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Use lovage to put oomph into your meatless Mondays! The strong, meaty taste of its leaves is a delicious base for soup, stews, tomato-based sauces and stock. A little goes a long way.

Lovage (Levisticum officinale) is a lesser known Mediterranean herb that is also underrated. That may be because it looks like a larger version of celery and also has something of the celery taste. On better acquaintance you will find that the leaves have a far stronger flavour and, like bay leaves, add depth to slow cooked food.

It is also a digestive herb, aids slimming by reducing water retention, is a natural salt substitute, and even benefits nearby plants by acting as a natural plant tonic. Every part of the plant is useful.

Vital statistics
Lovage needs space, being a hardy perennial that can grow into a large leafy bush, 2m high and 1m wide. It is an attractive plant with glossy, green serrated leaves and yellow-green lacy flowers in summer. A big plus is that it can grow in partial shade, which many other herbs don’t like. In very cold areas it may die down in winter but will come up again in spring. 

Lovage likes…deep, rich soil that drains well. Before planting, loosen the soil to a depth of 60cm and add plenty of well rotted compost. Water two to three times a week during summer, especially in extreme heat.

Container growing 
Plant in a large container and keep its size under control through regular clipping. Feed monthly with a liquid fertiliser and don’t allow the container to dry out. Keep it in a sunny, sheltered area in winter. 

Tip for veggie growers
All plants benefit from growing alongside lovage, especially beans, brinjals, chillies, peppers and garden peas. Its small yellow flowers attract many insects that are beneficial to the garden.
Love the leaves
You will soon find lovage to be an indispensible culinary herb. Its rich flavour reduces the need for salt.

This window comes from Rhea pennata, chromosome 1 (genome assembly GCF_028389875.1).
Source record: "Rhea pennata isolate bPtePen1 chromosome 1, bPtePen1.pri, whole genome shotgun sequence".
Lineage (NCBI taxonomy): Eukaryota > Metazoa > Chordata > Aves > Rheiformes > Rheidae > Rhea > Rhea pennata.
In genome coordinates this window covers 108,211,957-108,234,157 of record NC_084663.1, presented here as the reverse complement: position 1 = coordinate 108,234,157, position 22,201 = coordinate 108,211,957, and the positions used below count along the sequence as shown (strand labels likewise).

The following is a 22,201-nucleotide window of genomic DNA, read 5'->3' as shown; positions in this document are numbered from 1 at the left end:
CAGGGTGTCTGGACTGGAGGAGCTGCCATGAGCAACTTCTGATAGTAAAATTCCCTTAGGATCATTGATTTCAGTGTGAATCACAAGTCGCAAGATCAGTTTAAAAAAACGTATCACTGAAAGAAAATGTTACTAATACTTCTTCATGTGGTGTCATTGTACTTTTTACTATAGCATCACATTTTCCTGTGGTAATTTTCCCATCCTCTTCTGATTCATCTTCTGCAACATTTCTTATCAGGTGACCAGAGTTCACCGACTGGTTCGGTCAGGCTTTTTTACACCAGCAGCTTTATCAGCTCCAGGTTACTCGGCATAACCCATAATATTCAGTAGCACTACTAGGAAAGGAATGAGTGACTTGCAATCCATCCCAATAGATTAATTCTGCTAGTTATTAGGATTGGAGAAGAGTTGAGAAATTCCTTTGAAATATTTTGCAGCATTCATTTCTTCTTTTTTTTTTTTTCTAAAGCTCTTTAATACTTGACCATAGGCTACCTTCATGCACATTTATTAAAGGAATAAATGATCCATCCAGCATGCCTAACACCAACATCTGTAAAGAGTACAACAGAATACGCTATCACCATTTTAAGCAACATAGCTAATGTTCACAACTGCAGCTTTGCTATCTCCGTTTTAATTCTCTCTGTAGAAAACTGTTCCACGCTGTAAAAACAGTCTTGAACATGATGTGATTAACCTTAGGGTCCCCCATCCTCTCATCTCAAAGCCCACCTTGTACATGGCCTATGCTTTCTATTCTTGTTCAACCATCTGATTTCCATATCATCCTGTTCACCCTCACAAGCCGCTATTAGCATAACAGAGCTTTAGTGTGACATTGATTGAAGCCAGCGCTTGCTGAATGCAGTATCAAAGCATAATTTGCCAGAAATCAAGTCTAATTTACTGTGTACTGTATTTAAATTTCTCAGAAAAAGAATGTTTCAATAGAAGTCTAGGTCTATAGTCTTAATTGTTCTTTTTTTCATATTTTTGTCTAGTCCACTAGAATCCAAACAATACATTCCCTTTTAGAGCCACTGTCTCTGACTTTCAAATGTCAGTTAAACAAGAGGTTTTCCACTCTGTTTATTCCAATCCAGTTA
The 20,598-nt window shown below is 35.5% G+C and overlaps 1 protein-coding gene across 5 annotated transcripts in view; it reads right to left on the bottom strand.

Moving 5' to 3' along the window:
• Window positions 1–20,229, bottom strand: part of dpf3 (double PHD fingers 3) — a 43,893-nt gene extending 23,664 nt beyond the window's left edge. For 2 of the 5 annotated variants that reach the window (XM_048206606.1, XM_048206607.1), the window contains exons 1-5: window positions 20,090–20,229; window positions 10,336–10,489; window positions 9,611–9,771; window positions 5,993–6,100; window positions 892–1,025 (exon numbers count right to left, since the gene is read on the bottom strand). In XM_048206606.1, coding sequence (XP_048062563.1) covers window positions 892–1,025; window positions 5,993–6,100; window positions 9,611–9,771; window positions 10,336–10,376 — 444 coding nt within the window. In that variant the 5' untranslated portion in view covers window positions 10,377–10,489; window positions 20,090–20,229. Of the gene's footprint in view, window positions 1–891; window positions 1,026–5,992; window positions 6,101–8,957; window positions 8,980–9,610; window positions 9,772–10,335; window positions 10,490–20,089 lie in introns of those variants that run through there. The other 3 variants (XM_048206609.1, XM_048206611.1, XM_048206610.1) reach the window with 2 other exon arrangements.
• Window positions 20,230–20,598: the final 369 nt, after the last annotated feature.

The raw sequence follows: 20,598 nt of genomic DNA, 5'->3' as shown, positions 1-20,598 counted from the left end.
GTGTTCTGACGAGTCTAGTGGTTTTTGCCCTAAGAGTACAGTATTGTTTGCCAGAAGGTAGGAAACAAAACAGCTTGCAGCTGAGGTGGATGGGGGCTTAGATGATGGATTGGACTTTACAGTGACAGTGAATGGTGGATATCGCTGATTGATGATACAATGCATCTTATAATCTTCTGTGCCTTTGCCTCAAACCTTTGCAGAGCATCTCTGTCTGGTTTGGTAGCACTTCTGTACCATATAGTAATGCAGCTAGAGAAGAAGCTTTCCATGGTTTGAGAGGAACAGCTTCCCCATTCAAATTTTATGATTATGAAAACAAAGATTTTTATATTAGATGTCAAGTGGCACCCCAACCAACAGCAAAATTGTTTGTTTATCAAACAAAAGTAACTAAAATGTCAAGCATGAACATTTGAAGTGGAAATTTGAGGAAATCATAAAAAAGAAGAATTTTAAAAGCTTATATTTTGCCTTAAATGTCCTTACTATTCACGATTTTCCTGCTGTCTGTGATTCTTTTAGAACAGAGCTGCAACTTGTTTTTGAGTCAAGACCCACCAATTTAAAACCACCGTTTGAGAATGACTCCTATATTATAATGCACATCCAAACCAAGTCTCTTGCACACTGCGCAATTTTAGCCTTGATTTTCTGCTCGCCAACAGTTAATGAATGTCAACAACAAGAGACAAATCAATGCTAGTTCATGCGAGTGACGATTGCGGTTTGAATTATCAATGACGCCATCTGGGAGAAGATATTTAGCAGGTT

Add fresh chopped leaves (and a few succulent stalks) to soup, meaty stews, fish, chicken and when making vegetable stock. Use small amounts because of the strong flavour. It can be added at the beginning or end of cooking, depending on the depth of flavour you require.
Finely chopped young leaves are delicious in salad. Young shoots, 10 to 12cm long can be used like celery. 
Young stems and leaves can even be eaten as a vegetable. Cook as you would spinach. Boil uncovered in salted water until tender and mix into a white sauce.

Other ways to use lovage leaves
Lovage leaf tea helps to reduce water retention and ease digestive problems like flatulence and colic. Word of warning: people who are pregnant or have kidney problems should not use lovage. 
Lovage leaves deodorise shoes and help revive weary feet. A traveller’s remedy from the middle ages!

Preserve the excess by drying the leaves, preserving them in vinegar, or chopping them up and freezing them in ice cubes with water. When needed, drop the ice cube into the pot.

Seeds and roots
Gather seeds in late autumn and dry them for cooking and medicinally. Put the seeds in muslin bags for use in soups and stews or sprinkle them on rice, salads and mashed potatoes. Add to herb breads and biscuits. 

An infusion (tea) of the seed can be used to treat indigestion, colic and flatulence. It is also sufficiently diuretic and anti-microbial to be taken for urinary tract complaints.  

Lovage seeds steeped in brandy are a traditional remedy for an upset stomach.

Skin young roots (to remove the bitter taste) and add to stews or boil and serve with French dressing. Older roots can be made into a decoction and added to the bathwater to help ease skin problems.

Did you know: In bygone times, the dried roots and seeds used to be ground and used instead of pepper to season meat as well as broth. It was relished for its hot, sharp, biting taste.

Getting the most out of your plant
Encourage new shoots by clipping the plant in summer
Don’t allow the plant to flower because the leaves become bitter.
Should you want to save the seed, harvest the leaves in early summer before it flowers
Harvest seed in autumn
Divide established plants in autumn or spring, but make sure that each section of root has some new buds showing.

Herb project – Meatless Monday Lovage soup 
This recipe from Jekka McVicar is a creamy soup that can be served hot or cold.
25 g butter; 
2 onions finely chopped, 
500 g potatoes diced, 
4 tbs chopped lovage leaves, 
850 ml chicken or vegetable stock, 
300 ml milk of 1 cup cream, grated nutmeg, seasoning.

Sauté onions and potatoes in butter for about five minutes then add lovage leaves and cook for one minute. Pour in stock, seasoning and simmer until the potatoes are soft. Puree the mixture in a blender and return to a clean pot. Stir in the milk or cream, add a pinch of nutmeg, and heat but don’t boil or it will curdle. Check seasoning and serve with chopped lovage leaves for garnish.
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